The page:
Scientist and entrepreneur Sean Casten beat out an extraordinarily large field of opponents in the 2018 Democratic primary. All were vying for the chance to challenge incumbent Republican Peter Roskam for his long-held 6th District congressional seat.
In a previous Windy City Times interview, Casten said that he was motivated to run by what he said was Roskam's lack of intellectual curiosity and his unquestioning complicity advancing Republican party policies. Casten spoke with WCT again about what he's learned during the general election.
Windy City Times: Why did you feel like it was so important for you to challenge Roskam's incumbency?
Sean Casten: Roskam is the architect of a tax bill that is giving us two trillion in deficits that we don't have the ability to fund, and he has the gall to say that we're going to fill those deficits by deadline with the benefits flowing tohis words"entitled individuals." I don't know how you look at yourself in the mirror every day by giving tax cuts to people who don't need them, and fund them by taking money from people who do. He's called climate change "junk science," which is willful blindness.
He voted over 50 times to repeal [the Affordable Care Act]. That would have caused 32,000 people in the district to lose their health insurance, and he voted without even waiting for the Congressional Budget Office to release their report on what the consequences would be. You just get to a point where you have to [ask], "Do you stand for anything?"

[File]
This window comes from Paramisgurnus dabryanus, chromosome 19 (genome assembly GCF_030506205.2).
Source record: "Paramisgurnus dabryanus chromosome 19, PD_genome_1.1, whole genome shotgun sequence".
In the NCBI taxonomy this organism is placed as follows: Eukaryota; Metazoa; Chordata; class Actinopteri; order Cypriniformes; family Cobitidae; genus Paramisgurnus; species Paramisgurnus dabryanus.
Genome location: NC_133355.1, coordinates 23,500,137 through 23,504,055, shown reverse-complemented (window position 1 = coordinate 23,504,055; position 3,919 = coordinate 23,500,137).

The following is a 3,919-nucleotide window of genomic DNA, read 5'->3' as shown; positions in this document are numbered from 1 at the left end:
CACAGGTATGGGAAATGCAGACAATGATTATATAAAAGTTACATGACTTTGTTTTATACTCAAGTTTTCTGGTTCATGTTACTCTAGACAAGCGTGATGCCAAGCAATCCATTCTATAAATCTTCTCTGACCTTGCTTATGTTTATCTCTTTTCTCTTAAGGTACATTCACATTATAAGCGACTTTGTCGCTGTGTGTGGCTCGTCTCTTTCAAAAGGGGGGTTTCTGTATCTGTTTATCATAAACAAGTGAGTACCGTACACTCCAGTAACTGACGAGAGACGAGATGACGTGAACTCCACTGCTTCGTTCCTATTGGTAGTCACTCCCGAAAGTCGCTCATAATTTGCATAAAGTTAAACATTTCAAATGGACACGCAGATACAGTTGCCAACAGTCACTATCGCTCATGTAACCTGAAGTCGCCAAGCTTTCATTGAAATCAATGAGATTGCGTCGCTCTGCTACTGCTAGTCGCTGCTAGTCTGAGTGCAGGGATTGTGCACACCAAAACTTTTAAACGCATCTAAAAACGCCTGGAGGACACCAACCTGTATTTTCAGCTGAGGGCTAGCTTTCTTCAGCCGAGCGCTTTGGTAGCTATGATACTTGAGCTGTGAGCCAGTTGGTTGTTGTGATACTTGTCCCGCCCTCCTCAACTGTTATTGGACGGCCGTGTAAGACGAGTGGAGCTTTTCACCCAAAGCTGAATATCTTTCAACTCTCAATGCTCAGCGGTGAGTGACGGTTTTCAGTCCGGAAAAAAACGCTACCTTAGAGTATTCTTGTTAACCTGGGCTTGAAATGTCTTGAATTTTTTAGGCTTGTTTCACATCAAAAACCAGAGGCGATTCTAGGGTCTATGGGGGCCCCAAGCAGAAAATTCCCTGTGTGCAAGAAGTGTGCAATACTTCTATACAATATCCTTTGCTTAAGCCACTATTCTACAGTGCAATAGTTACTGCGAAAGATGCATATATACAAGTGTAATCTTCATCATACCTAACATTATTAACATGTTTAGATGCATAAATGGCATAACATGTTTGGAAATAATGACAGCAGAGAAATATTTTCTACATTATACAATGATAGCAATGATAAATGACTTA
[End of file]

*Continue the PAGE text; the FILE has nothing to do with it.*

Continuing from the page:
WCT: What have people in the district told you their key concerns have been?
SC: This is a district that is pretty highly educated, and more affluent than average, so their issues tend to be consistent with that. People are really concerned about the rising cost of student education and the debt that they're going to have to take on to get their kids through college. They're really nervous and uncomfortable with the attacks on our healthcare systema lot of people have good jobs and are employed, but are looking at parents and people on Medicare or Medicaid, and asking, "Will that be there when I get there?" With that, it has been a district that has been fiscally conservative, and is really angry with the current administration for saddling us with these massive deficits. And the thing for all of us: Why are they no adults in the room standing up to Trump?
WCT: Have you had a chance to have any conversations about LGBT issues in the district as you've ran in the general election? What kind of things might be pertinent for LGBT voters in the district?
SC: With respect to the election, I don't think I've had any fewer conversations than I had before in [in the primary]. I grew up in New York in the peak of the AIDS crisis and sort of watched all that go through. I've been shocked and encouraged by how issues such as marriage equality and all that has gone forward.
I look at the way that my kids talk about LGBT issues, as opposed to the way that I talked about it when I was their age. Let's be honest: When I was 12, I talked about those things with the maturity of a 12-year-old boy. For the kids now, it's just a "thing." Back when I was a kid, I remember when Culture Club came around, and people were asking, "Is Boy George gay, or is he just 'flamboyant?'" You'd couldn't even have that conversation. Now, for my kids, it is what it is. There's a greater degree of acceptance. That's not to say that there are not plenty of risks and concerns out there. There are many many members of the community that we have to fight for. But it would seem like that history is going the right way.
See CastenForCongress.com .